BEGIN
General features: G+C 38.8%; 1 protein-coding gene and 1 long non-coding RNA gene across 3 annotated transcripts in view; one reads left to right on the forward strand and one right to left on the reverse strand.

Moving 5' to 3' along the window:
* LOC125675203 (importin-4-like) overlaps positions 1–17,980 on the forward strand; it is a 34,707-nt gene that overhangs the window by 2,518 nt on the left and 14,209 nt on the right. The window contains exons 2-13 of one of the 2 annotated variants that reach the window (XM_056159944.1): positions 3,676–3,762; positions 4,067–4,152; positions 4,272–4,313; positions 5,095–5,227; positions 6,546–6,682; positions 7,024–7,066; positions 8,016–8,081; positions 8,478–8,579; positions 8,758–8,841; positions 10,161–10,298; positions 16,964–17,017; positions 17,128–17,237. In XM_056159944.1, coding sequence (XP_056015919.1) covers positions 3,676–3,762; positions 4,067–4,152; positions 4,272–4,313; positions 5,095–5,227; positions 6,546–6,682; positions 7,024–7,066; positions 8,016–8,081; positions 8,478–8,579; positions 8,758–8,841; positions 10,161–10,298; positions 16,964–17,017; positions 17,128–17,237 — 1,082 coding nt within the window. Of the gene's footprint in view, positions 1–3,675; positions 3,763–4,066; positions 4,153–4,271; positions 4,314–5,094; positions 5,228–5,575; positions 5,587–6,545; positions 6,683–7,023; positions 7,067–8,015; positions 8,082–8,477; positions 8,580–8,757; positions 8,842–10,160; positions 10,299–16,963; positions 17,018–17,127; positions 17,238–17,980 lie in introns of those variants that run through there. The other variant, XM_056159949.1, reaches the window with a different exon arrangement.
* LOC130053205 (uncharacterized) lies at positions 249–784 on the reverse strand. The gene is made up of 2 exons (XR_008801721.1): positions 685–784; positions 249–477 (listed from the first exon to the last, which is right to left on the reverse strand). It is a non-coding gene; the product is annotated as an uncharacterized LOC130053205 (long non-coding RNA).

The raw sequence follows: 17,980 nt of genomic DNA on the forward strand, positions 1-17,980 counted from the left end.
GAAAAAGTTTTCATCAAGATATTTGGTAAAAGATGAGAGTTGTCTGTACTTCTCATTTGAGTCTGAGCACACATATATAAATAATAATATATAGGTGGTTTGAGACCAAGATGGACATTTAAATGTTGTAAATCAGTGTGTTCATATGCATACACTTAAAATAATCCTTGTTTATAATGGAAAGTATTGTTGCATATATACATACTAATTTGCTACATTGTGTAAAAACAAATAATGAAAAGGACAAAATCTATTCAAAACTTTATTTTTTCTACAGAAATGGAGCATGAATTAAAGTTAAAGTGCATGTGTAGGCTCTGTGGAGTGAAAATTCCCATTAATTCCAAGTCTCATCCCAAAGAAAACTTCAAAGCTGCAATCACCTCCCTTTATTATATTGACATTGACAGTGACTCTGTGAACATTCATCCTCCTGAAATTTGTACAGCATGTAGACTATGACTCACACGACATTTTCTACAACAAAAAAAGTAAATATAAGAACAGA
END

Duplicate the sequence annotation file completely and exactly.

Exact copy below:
General features: G+C 38.8%; 1 protein-coding gene and 1 long non-coding RNA gene across 3 annotated transcripts in view; one reads left to right on the forward strand and one right to left on the reverse strand.

Moving 5' to 3' along the window:
* LOC125675203 (importin-4-like) overlaps positions 1–17,980 on the forward strand; it is a 34,707-nt gene that overhangs the window by 2,518 nt on the left and 14,209 nt on the right. The window contains exons 2-13 of one of the 2 annotated variants that reach the window (XM_056159944.1): positions 3,676–3,762; positions 4,067–4,152; positions 4,272–4,313; positions 5,095–5,227; positions 6,546–6,682; positions 7,024–7,066; positions 8,016–8,081; positions 8,478–8,579; positions 8,758–8,841; positions 10,161–10,298; positions 16,964–17,017; positions 17,128–17,237. In XM_056159944.1, coding sequence (XP_056015919.1) covers positions 3,676–3,762; positions 4,067–4,152; positions 4,272–4,313; positions 5,095–5,227; positions 6,546–6,682; positions 7,024–7,066; positions 8,016–8,081; positions 8,478–8,579; positions 8,758–8,841; positions 10,161–10,298; positions 16,964–17,017; positions 17,128–17,237 — 1,082 coding nt within the window. Of the gene's footprint in view, positions 1–3,675; positions 3,763–4,066; positions 4,153–4,271; positions 4,314–5,094; positions 5,228–5,575; positions 5,587–6,545; positions 6,683–7,023; positions 7,067–8,015; positions 8,082–8,477; positions 8,580–8,757; positions 8,842–10,160; positions 10,299–16,963; positions 17,018–17,127; positions 17,238–17,980 lie in introns of those variants that run through there. The other variant, XM_056159949.1, reaches the window with a different exon arrangement.
* LOC130053205 (uncharacterized) lies at positions 249–784 on the reverse strand. The gene is made up of 2 exons (XR_008801721.1): positions 685–784; positions 249–477 (listed from the first exon to the last, which is right to left on the reverse strand). It is a non-coding gene; the product is annotated as an uncharacterized LOC130053205 (long non-coding RNA).

The raw sequence follows: 17,980 nt of genomic DNA on the forward strand, positions 1-17,980 counted from the left end.
GAAAAAGTTTTCATCAAGATATTTGGTAAAAGATGAGAGTTGTCTGTACTTCTCATTTGAGTCTGAGCACACATATATAAATAATAATATATAGGTGGTTTGAGACCAAGATGGACATTTAAATGTTGTAAATCAGTGTGTTCATATGCATACACTTAAAATAATCCTTGTTTATAATGGAAAGTATTGTTGCATATATACATACTAATTTGCTACATTGTGTAAAAACAAATAATGAAAAGGACAAAATCTATTCAAAACTTTATTTTTTCTACAGAAATGGAGCATGAATTAAAGTTAAAGTGCATGTGTAGGCTCTGTGGAGTGAAAATTCCCATTAATTCCAAGTCTCATCCCAAAGAAAACTTCAAAGCTGCAATCACCTCCCTTTATTATATTGACATTGACAGTGACTCTGTGAACATTCATCCTCCTGAAATTTGTACAGCATGTAGACTATGACTCACACGACATTTTCTACAACAAAAAAAGTAAATATAAGAACAGA